Once you establish an automated system for tagging and tracking items, you want to make sure that newly purchased items get entered into the asset records automatically, if they qualify. One of the strengths of integrated purchasing, finance, and inventory software systems is that you can set up rules that do this for you. The major vendors of integrated higher education enterprise software all provide at Least some fixed asset and inventory capability, some quite sophisticated. That includes offerings from Datatel, Jenzabar, Oracle, PeopleSoft, SCT, and SunGard Bi-Tech. (For more information on these companies, see "Enterprise Vendors Come of Age," University Business, May 2002.) To get a handle on the Level of fixed asset and inventory capability when evaluating a vendor of integrated software, ask the vendor:

* Is software provided to upload and download inventory information to specific scanning and tagging systems?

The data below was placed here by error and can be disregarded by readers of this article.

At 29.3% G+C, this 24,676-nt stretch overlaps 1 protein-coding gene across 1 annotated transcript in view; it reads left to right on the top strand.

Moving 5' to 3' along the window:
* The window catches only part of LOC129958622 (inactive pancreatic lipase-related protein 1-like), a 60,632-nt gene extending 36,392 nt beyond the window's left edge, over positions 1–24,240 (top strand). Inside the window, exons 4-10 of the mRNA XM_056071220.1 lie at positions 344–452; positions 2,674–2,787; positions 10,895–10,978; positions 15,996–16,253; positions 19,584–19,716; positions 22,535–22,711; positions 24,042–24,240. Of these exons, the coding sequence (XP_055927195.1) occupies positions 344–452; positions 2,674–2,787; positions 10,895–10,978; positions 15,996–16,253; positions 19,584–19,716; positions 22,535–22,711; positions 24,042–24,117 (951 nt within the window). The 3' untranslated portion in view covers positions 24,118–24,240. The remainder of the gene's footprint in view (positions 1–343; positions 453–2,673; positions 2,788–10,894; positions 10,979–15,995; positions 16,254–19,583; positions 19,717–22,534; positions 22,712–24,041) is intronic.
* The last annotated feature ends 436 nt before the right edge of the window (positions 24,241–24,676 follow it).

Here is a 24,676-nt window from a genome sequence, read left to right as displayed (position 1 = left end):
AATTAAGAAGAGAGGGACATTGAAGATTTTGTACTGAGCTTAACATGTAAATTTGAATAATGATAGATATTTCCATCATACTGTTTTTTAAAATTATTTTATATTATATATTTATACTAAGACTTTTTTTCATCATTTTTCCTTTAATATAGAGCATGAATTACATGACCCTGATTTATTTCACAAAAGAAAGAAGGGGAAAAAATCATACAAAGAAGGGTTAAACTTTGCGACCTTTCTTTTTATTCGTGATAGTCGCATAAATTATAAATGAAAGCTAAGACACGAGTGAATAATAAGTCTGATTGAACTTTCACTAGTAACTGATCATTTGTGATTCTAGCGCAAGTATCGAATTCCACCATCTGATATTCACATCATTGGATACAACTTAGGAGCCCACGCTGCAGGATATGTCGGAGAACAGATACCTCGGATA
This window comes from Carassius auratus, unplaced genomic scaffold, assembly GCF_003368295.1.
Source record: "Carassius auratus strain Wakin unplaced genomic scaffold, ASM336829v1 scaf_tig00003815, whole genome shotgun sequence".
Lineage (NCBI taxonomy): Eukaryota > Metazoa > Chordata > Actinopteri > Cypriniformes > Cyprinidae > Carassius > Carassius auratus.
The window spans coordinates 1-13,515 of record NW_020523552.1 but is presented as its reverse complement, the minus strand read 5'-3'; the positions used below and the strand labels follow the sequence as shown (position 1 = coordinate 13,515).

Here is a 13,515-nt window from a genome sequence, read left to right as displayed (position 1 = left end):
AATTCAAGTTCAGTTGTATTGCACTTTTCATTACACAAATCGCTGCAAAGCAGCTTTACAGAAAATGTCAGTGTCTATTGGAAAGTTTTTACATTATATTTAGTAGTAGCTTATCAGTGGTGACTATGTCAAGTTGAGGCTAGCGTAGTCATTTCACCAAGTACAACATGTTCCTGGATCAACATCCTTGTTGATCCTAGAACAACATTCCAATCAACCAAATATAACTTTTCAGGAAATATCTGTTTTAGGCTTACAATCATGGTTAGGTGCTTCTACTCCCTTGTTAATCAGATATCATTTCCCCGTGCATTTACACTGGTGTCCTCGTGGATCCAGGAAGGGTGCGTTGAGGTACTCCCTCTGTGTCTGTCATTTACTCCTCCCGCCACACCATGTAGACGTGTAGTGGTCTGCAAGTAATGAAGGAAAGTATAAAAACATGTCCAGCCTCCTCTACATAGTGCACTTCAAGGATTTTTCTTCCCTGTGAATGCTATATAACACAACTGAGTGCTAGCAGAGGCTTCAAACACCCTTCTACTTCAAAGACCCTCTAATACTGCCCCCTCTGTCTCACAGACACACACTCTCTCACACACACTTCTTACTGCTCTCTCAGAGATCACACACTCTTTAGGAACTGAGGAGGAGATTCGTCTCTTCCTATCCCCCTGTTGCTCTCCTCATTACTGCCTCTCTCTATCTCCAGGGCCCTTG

* How flexible are the rules that govern whether equipment purchases get entered automatically as asset records?

* Can the software calculate depreciation on the asset items? How hard is it to set up the depreciation rules and verify their correct operation?

* Does the system allow you to maintain a barcode that is distinct from the inventory number? Is there a place to retain old inventory numbers that were assigned in a previous system?

* Can the system track controlled items that are not capitalized?

* Can you determine whether items get added to the inventory when they are received or when the invoice arrives?

* Can the system record warranty information, lease requirements, maintenance schedules?